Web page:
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Thread compression?

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1 compression?
I have a digital 12 track recorder (Korg D 12). I had hoped that I could burn a cd that could stand the Pepsi challenge with professional studio cds. It comes out like New Coke. I was told I need a compressor in order to get that sort of quality. I do like a sort of raw recording sound, but my levels can't hang with other cds. Any ideas would be appreciated.
Thanks,
mods
2
Compression can help you get your volume levels up, but like anything else, it can also screw your mix up real bad. Use too much, and it'll suck the life right out of it!!

Also, if your mix wasn't a good one to start with, a compressor won't help. Your mix needs to sound good BEFORE you add any compression.
The Axeman (##(===> Cuts From My New Blues CD
3
Is this 'mastering'? Should I not concern myself with it until the mixdown or something? I seem to span levels in some songs and I find I either clip out or lack the uuumph I wanted. Other than my Korg D12, what type of equipment might I want to add?
Thanks a bunch
mods
4
5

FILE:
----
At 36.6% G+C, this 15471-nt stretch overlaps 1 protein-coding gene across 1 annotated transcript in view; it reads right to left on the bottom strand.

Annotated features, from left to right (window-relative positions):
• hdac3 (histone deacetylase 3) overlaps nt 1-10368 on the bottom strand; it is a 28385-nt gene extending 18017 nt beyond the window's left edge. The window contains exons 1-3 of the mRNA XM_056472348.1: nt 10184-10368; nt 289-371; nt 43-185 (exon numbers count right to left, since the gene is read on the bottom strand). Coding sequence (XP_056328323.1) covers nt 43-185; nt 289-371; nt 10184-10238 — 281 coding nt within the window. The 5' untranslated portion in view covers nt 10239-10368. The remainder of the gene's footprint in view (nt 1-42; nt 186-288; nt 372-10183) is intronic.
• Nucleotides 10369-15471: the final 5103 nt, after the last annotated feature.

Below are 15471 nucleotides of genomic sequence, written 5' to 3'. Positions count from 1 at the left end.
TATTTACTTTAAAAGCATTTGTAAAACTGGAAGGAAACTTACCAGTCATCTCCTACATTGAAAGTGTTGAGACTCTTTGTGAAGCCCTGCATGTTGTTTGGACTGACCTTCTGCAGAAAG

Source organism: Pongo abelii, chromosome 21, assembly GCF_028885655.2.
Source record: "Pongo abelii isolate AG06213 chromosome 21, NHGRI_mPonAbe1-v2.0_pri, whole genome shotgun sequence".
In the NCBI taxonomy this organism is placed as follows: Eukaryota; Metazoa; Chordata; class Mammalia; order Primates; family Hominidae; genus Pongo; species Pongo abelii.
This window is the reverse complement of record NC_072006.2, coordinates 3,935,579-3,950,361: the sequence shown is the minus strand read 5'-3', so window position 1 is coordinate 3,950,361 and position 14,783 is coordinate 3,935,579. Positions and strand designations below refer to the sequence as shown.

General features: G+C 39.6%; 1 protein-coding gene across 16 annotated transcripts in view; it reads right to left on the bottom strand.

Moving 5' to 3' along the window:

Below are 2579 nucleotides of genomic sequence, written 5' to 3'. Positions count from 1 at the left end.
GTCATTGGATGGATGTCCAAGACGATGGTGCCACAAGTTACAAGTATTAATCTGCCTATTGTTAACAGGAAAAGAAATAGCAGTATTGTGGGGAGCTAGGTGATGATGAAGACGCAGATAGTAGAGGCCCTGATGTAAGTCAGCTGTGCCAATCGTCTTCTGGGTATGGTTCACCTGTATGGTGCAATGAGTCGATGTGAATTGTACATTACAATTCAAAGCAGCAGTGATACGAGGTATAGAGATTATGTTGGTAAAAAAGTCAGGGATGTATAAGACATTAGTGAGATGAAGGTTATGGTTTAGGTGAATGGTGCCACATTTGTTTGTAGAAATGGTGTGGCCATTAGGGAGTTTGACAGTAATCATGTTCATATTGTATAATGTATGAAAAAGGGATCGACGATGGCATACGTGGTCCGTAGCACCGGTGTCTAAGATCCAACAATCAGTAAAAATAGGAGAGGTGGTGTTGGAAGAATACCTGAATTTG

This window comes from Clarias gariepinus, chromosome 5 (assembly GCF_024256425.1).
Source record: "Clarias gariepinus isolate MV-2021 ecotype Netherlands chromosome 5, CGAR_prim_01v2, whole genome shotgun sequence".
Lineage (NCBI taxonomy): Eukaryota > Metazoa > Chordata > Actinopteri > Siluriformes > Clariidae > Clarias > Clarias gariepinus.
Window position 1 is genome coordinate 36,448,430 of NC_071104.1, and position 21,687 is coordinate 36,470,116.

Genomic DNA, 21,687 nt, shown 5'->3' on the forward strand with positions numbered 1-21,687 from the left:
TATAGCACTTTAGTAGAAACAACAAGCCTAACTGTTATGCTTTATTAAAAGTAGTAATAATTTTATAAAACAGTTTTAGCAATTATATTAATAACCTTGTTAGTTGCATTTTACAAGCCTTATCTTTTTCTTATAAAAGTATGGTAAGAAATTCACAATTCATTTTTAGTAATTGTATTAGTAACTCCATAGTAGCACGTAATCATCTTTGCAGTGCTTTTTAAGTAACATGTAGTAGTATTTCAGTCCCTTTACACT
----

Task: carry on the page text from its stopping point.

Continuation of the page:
thanks. Sounds like I can concentrate on trying to get good solid cuts on my D12 and leave the compression and such for a mastering engineer.
6
I would recommend that you do not apply compression up front, i.e. while your recording. I have found it to be much more flexible to keep the original recording dry, i.e. no effects, or dynamics ( compression, expanders, dessers, etc. ). I then apply compression to individual tracks if necessary. This keeps the compression isolated to *a* track, which can help prevent the overall sound from being destroyed by the compression. Compression can be quite a bugger to work with.

Here is how I do things:
1. Recording.

2. Mixdown. Adding effects, and EQ, dynamics, etc.
2a. Bouncing certain tracks with effects in order to add more effects, etc.
2b. After adding compression to... say... vocals, adjust levels and bounced compressed/level adjusted vocals.
2c. Add any other sounds, tracks, effects, etc.

3. Mastering. After you are happy with all of your track additions, special effects, EQ'ing, etc. You mix down to stereo. For me, the mastering phase involves the final touches on the stereo mix. This step insures you do not have any wholes that you may have missed during mixdown, or were created due to fx additions, etc. Also, compression can be added at this point to bring up the overall volume. BUT, be careful. As I mentioned above, compression can be a tempormental critter and can destroy your mix. Use if sparingly.

I do most of my work on my TASCAM 2488 portastudio, but find PC software good for final polishing when I cannot accomplish it on the portastudio, or if there is a tricky spot that requires me to dig into the freq spectrum.

Good luck and for gosh sakes, have fun!!!